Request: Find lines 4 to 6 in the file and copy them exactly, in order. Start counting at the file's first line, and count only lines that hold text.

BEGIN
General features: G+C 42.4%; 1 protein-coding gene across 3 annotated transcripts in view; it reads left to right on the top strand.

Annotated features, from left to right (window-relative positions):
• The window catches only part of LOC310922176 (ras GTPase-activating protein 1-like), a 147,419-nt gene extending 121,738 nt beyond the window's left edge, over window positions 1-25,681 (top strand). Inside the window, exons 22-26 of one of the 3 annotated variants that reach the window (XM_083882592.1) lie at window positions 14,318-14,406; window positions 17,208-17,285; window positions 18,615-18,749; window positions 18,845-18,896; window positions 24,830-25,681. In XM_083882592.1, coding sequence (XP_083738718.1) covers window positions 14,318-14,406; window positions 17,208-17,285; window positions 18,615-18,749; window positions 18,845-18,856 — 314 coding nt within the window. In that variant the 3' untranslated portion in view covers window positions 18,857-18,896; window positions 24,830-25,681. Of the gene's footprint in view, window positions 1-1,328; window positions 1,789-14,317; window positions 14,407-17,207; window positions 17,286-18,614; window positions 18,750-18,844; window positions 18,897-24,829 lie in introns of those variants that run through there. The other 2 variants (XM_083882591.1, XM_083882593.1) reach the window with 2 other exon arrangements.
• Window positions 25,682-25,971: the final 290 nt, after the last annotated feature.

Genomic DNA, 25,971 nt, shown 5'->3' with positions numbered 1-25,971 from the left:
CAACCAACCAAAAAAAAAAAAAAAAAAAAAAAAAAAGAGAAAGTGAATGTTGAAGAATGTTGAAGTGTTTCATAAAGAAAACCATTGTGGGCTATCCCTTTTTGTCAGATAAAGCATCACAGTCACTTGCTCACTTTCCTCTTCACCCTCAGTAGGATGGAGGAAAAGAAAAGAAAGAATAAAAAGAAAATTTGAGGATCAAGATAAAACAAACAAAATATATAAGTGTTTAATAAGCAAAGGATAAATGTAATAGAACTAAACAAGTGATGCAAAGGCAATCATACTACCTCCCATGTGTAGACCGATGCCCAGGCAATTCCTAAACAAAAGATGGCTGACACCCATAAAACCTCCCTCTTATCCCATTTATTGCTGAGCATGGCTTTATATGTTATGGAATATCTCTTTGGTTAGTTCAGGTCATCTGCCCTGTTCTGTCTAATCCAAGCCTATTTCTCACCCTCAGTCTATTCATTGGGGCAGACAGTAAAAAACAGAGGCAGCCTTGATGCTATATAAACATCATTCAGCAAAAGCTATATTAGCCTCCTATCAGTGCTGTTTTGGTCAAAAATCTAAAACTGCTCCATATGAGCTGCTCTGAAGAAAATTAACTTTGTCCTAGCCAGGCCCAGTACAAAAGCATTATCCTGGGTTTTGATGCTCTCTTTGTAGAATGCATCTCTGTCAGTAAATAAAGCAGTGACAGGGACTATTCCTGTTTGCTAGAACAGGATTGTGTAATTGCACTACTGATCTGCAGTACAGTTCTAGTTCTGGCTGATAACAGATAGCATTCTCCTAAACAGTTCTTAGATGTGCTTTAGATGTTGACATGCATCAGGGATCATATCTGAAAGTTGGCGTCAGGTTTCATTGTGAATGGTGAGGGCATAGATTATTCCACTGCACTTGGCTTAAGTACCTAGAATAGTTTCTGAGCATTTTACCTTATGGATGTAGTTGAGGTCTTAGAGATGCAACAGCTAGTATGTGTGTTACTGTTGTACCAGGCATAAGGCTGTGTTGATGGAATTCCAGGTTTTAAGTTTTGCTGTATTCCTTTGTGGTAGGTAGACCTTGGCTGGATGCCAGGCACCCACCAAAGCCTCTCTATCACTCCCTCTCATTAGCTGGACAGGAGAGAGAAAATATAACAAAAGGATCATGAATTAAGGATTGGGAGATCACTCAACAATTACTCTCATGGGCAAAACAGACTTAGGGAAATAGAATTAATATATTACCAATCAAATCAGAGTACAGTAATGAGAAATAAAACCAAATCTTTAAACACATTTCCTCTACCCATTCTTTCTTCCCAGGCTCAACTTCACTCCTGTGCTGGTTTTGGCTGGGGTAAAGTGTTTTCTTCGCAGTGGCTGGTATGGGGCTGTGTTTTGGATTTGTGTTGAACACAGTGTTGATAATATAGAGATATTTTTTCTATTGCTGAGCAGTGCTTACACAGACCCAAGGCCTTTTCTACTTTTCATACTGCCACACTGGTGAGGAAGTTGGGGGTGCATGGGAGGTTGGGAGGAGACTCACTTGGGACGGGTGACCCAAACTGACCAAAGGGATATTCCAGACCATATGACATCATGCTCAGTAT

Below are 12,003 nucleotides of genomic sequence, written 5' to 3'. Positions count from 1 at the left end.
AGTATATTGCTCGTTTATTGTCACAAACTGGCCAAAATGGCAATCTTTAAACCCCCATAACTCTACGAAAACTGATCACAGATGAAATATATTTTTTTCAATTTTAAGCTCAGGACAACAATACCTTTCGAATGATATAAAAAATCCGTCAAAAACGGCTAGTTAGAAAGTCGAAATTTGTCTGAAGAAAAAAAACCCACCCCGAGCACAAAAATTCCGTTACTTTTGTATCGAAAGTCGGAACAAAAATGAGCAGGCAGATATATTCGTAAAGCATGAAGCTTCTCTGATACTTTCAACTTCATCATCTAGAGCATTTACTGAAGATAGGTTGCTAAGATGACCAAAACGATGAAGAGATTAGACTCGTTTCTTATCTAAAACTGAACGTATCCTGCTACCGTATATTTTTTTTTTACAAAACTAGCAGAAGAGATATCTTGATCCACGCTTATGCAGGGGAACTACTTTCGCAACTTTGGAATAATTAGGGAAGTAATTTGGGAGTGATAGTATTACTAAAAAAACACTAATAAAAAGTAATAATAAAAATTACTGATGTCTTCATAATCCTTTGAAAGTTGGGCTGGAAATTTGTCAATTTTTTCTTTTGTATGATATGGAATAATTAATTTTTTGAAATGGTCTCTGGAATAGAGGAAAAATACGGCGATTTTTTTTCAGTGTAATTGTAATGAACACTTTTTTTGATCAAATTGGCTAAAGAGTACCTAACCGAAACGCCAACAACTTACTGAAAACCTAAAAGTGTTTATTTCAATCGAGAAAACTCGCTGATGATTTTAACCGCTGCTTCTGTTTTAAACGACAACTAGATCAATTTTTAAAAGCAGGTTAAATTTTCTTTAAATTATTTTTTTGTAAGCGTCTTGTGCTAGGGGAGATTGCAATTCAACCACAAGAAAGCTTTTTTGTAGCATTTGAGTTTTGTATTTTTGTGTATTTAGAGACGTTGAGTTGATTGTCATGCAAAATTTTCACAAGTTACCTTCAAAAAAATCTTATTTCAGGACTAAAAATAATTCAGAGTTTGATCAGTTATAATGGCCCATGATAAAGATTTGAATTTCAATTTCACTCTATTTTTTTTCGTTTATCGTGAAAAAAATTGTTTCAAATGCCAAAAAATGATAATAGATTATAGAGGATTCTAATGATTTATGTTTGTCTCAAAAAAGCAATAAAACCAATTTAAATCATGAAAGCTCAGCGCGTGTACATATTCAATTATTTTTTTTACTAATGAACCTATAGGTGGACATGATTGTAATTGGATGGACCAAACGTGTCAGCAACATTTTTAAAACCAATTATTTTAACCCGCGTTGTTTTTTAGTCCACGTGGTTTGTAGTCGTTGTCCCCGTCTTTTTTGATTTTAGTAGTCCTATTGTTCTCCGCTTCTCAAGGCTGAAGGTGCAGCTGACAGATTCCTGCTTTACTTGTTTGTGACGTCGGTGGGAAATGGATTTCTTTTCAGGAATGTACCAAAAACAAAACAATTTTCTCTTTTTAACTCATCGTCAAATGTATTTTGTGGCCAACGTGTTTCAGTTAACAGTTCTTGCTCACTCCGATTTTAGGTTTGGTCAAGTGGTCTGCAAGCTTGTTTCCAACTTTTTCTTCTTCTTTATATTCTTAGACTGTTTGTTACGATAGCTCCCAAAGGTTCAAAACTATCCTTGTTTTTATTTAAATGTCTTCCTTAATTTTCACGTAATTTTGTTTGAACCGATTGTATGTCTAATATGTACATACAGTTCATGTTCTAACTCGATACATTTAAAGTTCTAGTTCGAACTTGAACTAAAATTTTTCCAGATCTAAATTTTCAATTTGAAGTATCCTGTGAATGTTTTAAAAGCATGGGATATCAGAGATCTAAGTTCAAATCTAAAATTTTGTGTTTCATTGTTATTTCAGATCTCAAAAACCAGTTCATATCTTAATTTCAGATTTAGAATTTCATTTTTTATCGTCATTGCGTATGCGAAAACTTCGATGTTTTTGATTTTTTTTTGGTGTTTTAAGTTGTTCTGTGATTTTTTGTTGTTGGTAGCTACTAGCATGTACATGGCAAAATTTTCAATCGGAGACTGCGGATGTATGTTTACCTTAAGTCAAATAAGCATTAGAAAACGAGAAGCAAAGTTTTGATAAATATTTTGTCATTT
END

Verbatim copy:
• Window positions 25,682-25,971: the final 290 nt, after the last annotated feature.

Genomic DNA, 25,971 nt, shown 5'->3' with positions numbered 1-25,971 from the left:
CAACCAACCAAAAAAAAAAAAAAAAAAAAAAAAAAAGAGAAAGTGAATGTTGAAGAATGTTGAAGTGTTTCATAAAGAAAACCATTGTGGGCTATCCCTTTTTGTCAGATAAAGCATCACAGTCACTTGCTCACTTTCCTCTTCACCCTCAGTAGGATGGAGGAAAAGAAAAGAAAGAATAAAAAGAAAATTTGAGGATCAAGATAAAACAAACAAAATATATAAGTGTTTAATAAGCAAAGGATAAATGTAATAGAACTAAACAAGTGATGCAAAGGCAATCATACTACCTCCCATGTGTAGACCGATGCCCAGGCAATTCCTAAACAAAAGATGGCTGACACCCATAAAACCTCCCTCTTATCCCATTTATTGCTGAGCATGGCTTTATATGTTATGGAATATCTCTTTGGTTAGTTCAGGTCATCTGCCCTGTTCTGTCTAATCCAAGCCTATTTCTCACCCTCAGTCTATTCATTGGGGCAGACAGTAAAAAACAGAGGCAGCCTTGATGCTATATAAACATCATTCAGCAAAAGCTATATTAGCCTCCTATCAGTGCTGTTTTGGTCAAAAATCTAAAACTGCTCCATATGAGCTGCTCTGAAGAAAATTAACTTTGTCCTAGCCAGGCCCAGTACAAAAGCATTATCCTGGGTTTTGATGCTCTCTTTGTAGAATGCATCTCTGTCAGTAAATAAAGCAGTGACAGGGACTATTCCTGTTTGCTAGAACAGGATTGTGTAATTGCACTACTGATCTGCAGTACAGTTCTAGTTCTGGCTGATAACAGATAGCATTCTCCTAAACAGTTCTTAGATGTGCTTTAGATGTTGACATGCATCAGGGATCATATCTGAAAGTTGGCGTCAGGTTTCATTGTGAATGGTGAGGGCATAGATTATTCCACTGCACTTGGCTTAAGTACCTAGAATAGTTTCTGAGCATTTTACCTTATGGATGTAGTTGAGGTCTTAGAGATGCAACAGCTAGTATGTGTGTTACTGTTGTACCAGGCATAAGGCTGTGTTGATGGAATTCCAGGTTTTAAGTTTTGCTGTATTCCTTTGTGGTAGGTAGACCTTGGCTGGATGCCAGGCACCCACCAAAGCCTCTCTATCACTCCCTCTCATTAGCTGGACAGGAGAGAGAAAATATAACAAAAGGATCATGAATTAAGGATTGGGAGATCACTCAACAATTACTCTCATGGGCAAAACAGACTTAGGGAAATAGAATTAATATATTACCAATCAAATCAGAGTACAGTAATGAGAAATAAAACCAAATCTTTAAACACATTTCCTCTACCCATTCTTTCTTCCCAGGCTCAACTTCACTCCTGTGCTGGTTTTGGCTGGGGTAAAGTGTTTTCTTCGCAGTGGCTGGTATGGGGCTGTGTTTTGGATTTGTGTTGAACACAGTGTTGATAATATAGAGATATTTTTTCTATTGCTGAGCAGTGCTTACACAGACCCAAGGCCTTTTCTACTTTTCATACTGCCACACTGGTGAGGAAGTTGGGGGTGCATGGGAGGTTGGGAGGAGACTCACTTGGGACGGGTGACCCAAACTGACCAAAGGGATATTCCAGACCATATGACATCATGCTCAGTAT